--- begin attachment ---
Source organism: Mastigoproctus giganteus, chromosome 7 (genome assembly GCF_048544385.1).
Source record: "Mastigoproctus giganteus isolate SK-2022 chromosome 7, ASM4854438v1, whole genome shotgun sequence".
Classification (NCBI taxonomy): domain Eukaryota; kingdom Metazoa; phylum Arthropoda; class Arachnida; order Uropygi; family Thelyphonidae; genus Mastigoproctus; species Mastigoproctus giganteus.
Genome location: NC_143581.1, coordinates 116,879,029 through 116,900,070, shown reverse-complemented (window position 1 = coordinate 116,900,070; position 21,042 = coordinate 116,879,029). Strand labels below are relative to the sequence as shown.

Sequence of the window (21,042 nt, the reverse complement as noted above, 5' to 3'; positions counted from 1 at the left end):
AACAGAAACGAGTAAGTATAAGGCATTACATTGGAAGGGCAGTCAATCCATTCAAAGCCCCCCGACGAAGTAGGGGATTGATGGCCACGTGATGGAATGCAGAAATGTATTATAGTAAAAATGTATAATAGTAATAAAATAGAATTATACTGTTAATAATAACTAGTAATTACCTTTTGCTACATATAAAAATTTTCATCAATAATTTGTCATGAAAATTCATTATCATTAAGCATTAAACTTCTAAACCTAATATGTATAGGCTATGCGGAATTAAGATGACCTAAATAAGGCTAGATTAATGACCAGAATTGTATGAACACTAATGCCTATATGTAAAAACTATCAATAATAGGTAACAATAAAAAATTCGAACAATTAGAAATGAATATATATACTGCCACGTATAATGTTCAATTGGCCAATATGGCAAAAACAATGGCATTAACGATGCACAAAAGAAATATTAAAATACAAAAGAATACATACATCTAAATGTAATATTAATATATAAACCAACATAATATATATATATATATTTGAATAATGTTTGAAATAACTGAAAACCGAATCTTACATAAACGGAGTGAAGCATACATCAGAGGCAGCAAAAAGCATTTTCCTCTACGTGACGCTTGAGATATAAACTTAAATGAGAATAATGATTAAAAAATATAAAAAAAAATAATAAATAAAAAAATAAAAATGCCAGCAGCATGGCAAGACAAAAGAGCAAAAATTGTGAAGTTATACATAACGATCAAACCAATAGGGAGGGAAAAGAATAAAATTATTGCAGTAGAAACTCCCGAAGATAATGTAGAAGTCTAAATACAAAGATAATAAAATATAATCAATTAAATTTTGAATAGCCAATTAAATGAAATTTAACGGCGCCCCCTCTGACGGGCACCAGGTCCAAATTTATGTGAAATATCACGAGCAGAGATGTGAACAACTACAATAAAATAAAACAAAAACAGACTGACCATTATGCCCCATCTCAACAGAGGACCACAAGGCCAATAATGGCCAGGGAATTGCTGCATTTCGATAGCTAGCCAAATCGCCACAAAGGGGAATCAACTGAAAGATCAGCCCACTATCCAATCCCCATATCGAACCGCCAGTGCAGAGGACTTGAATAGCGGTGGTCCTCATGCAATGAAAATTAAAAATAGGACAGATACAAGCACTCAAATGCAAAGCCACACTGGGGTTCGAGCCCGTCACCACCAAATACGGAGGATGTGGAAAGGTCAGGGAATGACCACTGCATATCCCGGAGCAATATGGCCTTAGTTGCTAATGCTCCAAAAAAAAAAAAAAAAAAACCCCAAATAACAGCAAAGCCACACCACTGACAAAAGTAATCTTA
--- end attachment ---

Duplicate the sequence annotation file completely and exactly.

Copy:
Source organism: Mastigoproctus giganteus, chromosome 7 (genome assembly GCF_048544385.1).
Source record: "Mastigoproctus giganteus isolate SK-2022 chromosome 7, ASM4854438v1, whole genome shotgun sequence".
Classification (NCBI taxonomy): domain Eukaryota; kingdom Metazoa; phylum Arthropoda; class Arachnida; order Uropygi; family Thelyphonidae; genus Mastigoproctus; species Mastigoproctus giganteus.
Genome location: NC_143581.1, coordinates 116,879,029 through 116,900,070, shown reverse-complemented (window position 1 = coordinate 116,900,070; position 21,042 = coordinate 116,879,029). Strand labels below are relative to the sequence as shown.

Sequence of the window (21,042 nt, the reverse complement as noted above, 5' to 3'; positions counted from 1 at the left end):
AACAGAAACGAGTAAGTATAAGGCATTACATTGGAAGGGCAGTCAATCCATTCAAAGCCCCCCGACGAAGTAGGGGATTGATGGCCACGTGATGGAATGCAGAAATGTATTATAGTAAAAATGTATAATAGTAATAAAATAGAATTATACTGTTAATAATAACTAGTAATTACCTTTTGCTACATATAAAAATTTTCATCAATAATTTGTCATGAAAATTCATTATCATTAAGCATTAAACTTCTAAACCTAATATGTATAGGCTATGCGGAATTAAGATGACCTAAATAAGGCTAGATTAATGACCAGAATTGTATGAACACTAATGCCTATATGTAAAAACTATCAATAATAGGTAACAATAAAAAATTCGAACAATTAGAAATGAATATATATACTGCCACGTATAATGTTCAATTGGCCAATATGGCAAAAACAATGGCATTAACGATGCACAAAAGAAATATTAAAATACAAAAGAATACATACATCTAAATGTAATATTAATATATAAACCAACATAATATATATATATATATTTGAATAATGTTTGAAATAACTGAAAACCGAATCTTACATAAACGGAGTGAAGCATACATCAGAGGCAGCAAAAAGCATTTTCCTCTACGTGACGCTTGAGATATAAACTTAAATGAGAATAATGATTAAAAAATATAAAAAAAAATAATAAATAAAAAAATAAAAATGCCAGCAGCATGGCAAGACAAAAGAGCAAAAATTGTGAAGTTATACATAACGATCAAACCAATAGGGAGGGAAAAGAATAAAATTATTGCAGTAGAAACTCCCGAAGATAATGTAGAAGTCTAAATACAAAGATAATAAAATATAATCAATTAAATTTTGAATAGCCAATTAAATGAAATTTAACGGCGCCCCCTCTGACGGGCACCAGGTCCAAATTTATGTGAAATATCACGAGCAGAGATGTGAACAACTACAATAAAATAAAACAAAAACAGACTGACCATTATGCCCCATCTCAACAGAGGACCACAAGGCCAATAATGGCCAGGGAATTGCTGCATTTCGATAGCTAGCCAAATCGCCACAAAGGGGAATCAACTGAAAGATCAGCCCACTATCCAATCCCCATATCGAACCGCCAGTGCAGAGGACTTGAATAGCGGTGGTCCTCATGCAATGAAAATTAAAAATAGGACAGATACAAGCACTCAAATGCAAAGCCACACTGGGGTTCGAGCCCGTCACCACCAAATACGGAGGATGTGGAAAGGTCAGGGAATGACCACTGCATATCCCGGAGCAATATGGCCTTAGTTGCTAATGCTCCAAAAAAAAAAAAAAAAAAACCCCAAATAACAGCAAAGCCACACCACTGACAAAAGTAATCTTA